National MP Tau Henare has released a heartfelt defence of his jailed nephew, who he claims was duped into using a Maori sovereignty defence against cannabis charges.
Maihi Paraone, the 27-year-old son of Mr Henare's late sister-in-law, was jailed this week for two years and nine months after he, along with his father and uncle, were caught in possession of more than five kilograms of cannabis in Whangarei in April last year.
Another man was jailed for possession of cannabis oil for supply.
According to local media reports, during the trial the four sought leniency after being sentenced to two years of "hapu service" at a local marae last weekend. They had shunned legal representation altogether during the trial on Maori sovereignty grounds.
In a letter to the court, Mr Henare and his wife Ngaire criticised the approach advocated by the group, saying they found out only after Paraone was sentenced that he was facing the charges.
"Had Maihi contacted us right from the beginning we believe the outcome would have been far different," said the letter, released by Mr Henare yesterday.
"We would advise him not to listen to his father when they sacked their lawyers because self-representation based on some fringe political belief system would ensure certain defeat."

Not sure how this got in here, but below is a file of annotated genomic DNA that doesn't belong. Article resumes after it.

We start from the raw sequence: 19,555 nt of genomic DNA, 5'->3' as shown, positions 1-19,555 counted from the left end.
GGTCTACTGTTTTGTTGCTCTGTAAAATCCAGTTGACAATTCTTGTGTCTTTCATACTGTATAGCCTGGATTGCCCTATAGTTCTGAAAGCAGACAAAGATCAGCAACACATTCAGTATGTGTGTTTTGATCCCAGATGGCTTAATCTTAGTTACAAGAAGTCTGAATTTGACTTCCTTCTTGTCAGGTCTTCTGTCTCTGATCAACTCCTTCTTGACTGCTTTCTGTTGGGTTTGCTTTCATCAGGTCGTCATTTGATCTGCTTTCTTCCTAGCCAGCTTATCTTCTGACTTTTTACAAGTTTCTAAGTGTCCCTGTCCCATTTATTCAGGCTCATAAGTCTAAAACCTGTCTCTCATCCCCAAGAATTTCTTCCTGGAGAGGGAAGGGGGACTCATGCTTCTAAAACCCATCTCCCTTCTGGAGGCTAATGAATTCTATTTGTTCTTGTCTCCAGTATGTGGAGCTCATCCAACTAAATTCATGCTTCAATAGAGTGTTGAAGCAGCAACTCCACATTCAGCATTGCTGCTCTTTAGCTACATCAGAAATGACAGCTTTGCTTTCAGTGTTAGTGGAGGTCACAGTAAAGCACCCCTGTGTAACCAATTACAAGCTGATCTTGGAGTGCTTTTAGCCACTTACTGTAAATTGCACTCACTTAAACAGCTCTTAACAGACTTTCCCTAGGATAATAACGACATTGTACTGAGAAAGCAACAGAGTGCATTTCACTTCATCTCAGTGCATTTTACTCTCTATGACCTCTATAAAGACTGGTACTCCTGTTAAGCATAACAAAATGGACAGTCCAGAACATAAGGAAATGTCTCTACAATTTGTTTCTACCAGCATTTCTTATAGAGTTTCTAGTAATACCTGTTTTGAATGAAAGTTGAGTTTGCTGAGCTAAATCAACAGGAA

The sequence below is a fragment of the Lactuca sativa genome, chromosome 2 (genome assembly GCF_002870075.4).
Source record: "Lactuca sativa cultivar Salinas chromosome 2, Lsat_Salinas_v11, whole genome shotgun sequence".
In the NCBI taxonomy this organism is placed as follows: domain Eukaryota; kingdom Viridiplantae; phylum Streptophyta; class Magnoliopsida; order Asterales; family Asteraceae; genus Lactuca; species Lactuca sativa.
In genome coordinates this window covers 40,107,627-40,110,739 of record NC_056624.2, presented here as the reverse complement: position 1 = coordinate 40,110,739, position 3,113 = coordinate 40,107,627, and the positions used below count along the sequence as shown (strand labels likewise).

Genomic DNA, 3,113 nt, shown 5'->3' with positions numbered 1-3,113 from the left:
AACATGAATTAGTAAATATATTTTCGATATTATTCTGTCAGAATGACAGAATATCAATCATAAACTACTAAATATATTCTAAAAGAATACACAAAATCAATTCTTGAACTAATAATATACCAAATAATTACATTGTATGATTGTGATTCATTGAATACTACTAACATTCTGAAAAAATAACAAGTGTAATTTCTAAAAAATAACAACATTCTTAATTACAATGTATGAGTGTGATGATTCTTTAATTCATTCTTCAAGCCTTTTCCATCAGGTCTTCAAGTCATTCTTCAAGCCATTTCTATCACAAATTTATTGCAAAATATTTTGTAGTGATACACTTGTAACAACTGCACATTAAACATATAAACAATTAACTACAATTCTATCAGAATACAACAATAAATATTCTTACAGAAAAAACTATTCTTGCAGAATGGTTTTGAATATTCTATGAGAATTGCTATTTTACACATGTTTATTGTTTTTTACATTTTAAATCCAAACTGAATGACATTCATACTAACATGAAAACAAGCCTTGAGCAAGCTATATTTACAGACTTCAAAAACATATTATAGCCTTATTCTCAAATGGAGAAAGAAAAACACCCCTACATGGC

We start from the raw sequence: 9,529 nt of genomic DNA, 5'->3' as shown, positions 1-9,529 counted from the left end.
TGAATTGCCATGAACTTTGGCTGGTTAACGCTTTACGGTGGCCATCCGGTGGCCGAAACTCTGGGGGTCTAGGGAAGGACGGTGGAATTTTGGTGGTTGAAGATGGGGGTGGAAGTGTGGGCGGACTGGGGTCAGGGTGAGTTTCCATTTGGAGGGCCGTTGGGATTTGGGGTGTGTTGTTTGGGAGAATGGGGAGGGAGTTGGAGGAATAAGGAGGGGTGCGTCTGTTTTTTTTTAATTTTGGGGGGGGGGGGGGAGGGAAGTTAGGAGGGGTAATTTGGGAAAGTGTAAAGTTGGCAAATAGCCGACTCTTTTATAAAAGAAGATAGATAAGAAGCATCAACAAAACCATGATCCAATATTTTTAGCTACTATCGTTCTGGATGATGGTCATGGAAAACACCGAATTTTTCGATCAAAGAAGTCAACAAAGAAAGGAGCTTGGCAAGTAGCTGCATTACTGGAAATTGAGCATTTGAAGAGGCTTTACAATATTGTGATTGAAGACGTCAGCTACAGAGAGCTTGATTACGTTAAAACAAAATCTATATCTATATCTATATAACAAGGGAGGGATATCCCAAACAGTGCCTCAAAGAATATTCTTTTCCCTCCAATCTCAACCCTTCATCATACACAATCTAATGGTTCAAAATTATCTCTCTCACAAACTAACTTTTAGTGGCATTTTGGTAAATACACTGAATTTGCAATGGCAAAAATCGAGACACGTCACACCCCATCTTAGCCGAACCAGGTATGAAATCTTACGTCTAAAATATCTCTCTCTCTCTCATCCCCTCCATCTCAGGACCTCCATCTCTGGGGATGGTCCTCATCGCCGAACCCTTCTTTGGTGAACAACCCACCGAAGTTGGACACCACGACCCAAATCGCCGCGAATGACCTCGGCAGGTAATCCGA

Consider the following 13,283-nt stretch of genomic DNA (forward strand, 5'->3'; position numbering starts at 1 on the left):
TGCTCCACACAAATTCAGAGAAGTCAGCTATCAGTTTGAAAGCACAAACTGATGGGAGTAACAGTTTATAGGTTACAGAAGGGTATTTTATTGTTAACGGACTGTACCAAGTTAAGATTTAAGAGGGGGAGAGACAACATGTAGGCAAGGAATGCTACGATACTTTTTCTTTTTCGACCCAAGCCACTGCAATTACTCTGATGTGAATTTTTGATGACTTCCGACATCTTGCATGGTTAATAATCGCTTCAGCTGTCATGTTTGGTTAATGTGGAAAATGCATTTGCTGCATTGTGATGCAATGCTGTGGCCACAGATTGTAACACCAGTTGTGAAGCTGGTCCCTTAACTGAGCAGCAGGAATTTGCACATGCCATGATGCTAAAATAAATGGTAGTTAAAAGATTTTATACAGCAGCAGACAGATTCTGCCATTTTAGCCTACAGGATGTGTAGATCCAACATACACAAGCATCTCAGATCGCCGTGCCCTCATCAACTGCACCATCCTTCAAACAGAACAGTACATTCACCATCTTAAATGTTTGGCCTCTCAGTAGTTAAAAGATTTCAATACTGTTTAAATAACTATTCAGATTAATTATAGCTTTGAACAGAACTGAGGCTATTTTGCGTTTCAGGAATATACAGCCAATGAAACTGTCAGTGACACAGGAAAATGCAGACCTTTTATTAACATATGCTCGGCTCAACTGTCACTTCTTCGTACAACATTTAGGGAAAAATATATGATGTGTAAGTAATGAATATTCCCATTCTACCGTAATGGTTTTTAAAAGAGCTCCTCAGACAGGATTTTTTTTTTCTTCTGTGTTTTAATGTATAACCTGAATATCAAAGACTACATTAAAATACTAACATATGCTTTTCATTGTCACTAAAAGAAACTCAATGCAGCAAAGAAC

Mr Henare's letter said his nephew was only at the address where the drugs were found because of an invitation to watch boxing on television, which should have formed part of his defence during the trial.
Paraone's mother, Yvonne, died of breast cancer five years ago.
Mr Henare's letter claimed Maihi Paraone had helped raise his younger brothers and was looked up to by his cousins. He played rugby, organised sporting and cultural events and almost always had a job.
"We can only assume that a misguided loyalty to a dysfunctional father has got him into this current mess," Henare's letter said, adding that his nephew had a weakness for alcohol, rather than cannabis, as he was entrenched in his rugby club's "binge culture".
Yesterday Mr Henare said he hoped his nephew would use the time in jail to complete studies, but was still angry about how events had unfolded.
"He was led up the garden path" by a "chronically unemployed" father, Mr Henare said.
- © Fairfax NZ News
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